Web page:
But political comebacks have traditionally required an expression of humility, as well as the promise to have learned from past mistakes, and Mr. Trump is not associated with either of these things. No one expects him to campaign as “the New Trump,” the way Richard Nixon successfully presented himself as the “New Nixon” in 1968, eight years after losing the presidency to John F. Kennedy. The New Nixon was ostensibly less angry, less sweaty and less preoccupied with geopolitics (that is, actually interested in the lives of ordinary Americans). He didn’t convince everyone that he had changed, but merely admitting that he had room for improvement was enough to give him another chance at the presidency.

Similarly, Michael Dukakis and Bill Clinton were both tossed out of the governor’s office in their respective states after one term, and their claims of being better political leaders after being humbled by the voters (a “humblebrag”?) helped them to return as governor and, eventually, to become Democratic Party nominees for president.

“I’ve changed,” or at least “I’ve changed my mind on some things,” is almost a requirement for a second chance in politics. So when running for president in 2020, Joe Biden tacitly admitted that the “tough on crime” policies of the 1990s, which he had championed at the time, had gone too far. He also expressed “regret” for his dismissive treatment of Anita Hill, as chairman of the Senate Judiciary Committee, when she accused Clarence Thomas of sexual harassment before his confirmation as Supreme Court justice in 1991.

No one expects Mr. Trump to follow the lead of Bill Clinton and say that there must have been a good reason why voters rejected him last time.

Yes, these declarations of self-improvement can seem phony or opportunistic to many or most voters. Ms. Hill did not become a Biden champion in 2020, and plenty of Black Americans never forgave George Wallace, pointing out that if he knew his race-baiting was wrong in 1982, he should have known it was wrong in 1962. Candidates saying they have “evolved” on certain issues understandably raise suspicions, as when they change their public positions on abortion to match the political party they’ve chosen to join.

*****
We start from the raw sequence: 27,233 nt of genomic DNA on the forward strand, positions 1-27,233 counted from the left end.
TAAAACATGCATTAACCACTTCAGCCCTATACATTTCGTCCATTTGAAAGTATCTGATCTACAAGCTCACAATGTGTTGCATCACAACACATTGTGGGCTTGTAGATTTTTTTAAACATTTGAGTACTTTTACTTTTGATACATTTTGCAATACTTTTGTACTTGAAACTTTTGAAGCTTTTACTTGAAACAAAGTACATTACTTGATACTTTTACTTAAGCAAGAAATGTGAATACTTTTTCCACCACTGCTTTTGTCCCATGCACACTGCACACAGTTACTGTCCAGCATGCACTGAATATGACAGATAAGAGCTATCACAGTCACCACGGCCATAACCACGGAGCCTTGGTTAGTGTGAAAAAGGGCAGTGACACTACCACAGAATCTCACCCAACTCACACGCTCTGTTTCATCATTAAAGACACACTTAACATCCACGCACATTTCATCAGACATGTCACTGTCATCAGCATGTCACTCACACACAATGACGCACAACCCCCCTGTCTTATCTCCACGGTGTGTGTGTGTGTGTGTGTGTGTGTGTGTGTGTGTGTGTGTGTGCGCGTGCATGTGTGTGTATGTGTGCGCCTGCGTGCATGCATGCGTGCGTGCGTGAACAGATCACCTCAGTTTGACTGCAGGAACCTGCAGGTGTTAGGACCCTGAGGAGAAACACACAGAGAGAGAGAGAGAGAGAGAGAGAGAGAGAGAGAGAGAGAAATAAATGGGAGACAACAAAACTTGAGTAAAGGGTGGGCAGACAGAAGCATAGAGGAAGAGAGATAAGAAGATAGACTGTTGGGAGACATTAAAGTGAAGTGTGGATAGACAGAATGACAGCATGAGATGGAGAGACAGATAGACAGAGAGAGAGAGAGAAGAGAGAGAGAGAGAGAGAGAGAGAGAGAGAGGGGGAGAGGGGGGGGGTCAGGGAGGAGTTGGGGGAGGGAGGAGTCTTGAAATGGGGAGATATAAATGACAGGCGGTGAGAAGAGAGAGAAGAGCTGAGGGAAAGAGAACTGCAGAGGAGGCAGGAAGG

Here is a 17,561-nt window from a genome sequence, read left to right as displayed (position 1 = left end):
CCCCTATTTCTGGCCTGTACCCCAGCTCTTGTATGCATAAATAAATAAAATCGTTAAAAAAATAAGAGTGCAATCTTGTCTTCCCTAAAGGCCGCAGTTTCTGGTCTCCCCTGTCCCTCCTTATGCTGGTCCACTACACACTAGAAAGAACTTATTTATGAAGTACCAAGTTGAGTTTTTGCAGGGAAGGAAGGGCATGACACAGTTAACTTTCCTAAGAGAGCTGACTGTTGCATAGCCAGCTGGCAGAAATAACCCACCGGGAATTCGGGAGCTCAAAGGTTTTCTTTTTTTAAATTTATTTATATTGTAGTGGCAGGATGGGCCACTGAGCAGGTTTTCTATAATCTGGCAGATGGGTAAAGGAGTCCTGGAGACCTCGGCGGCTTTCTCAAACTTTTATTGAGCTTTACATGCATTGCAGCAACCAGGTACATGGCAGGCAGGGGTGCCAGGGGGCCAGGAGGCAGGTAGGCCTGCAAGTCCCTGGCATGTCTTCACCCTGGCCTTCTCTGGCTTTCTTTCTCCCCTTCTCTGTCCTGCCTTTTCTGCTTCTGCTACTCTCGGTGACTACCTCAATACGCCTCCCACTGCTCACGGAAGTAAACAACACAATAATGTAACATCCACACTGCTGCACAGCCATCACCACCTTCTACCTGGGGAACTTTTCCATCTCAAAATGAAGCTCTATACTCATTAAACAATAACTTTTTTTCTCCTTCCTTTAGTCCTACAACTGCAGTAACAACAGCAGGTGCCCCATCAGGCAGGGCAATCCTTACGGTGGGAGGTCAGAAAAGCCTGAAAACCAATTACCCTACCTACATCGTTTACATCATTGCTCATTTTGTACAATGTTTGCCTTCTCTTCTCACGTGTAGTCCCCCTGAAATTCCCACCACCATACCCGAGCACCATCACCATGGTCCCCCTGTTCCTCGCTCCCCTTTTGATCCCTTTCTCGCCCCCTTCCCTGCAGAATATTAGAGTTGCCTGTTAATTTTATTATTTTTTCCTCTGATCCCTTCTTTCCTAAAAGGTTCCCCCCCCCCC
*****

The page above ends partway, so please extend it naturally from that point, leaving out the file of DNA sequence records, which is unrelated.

But saying “I’ve changed” or “I’ve learned” after an electoral defeat is one of the rituals of democracy. It is an acknowledgment that voters are supposed to guide political leaders (not just the reverse), a recognition that an election result is…well, legitimate and not “rigged.”

“I never respected critics,” Mr. Trump said in announcing his 2024 campaign. “They tell people what’s wrong, but they can’t do it themselves.”

But isn’t that the definition of a voter in a democracy—someone who tells political leaders “what’s wrong” and asks those leaders to do the things that individual citizens can’t do themselves?

No one expects Mr. Trump to follow the lead of Bill Clinton and say that there must have been a good reason why voters rejected him last time, or to emulate George Wallace and apologize for things like his role in the Jan. 6 insurrection. I won’t be surprised if his 2024 campaign falls apart after an interview or a debate in which he refuses to say there is anything he could have done better as president. He would still have plenty of fans, of course, but he can always guest on Andrew Cuomo’s new “I did nothing wrong” podcast.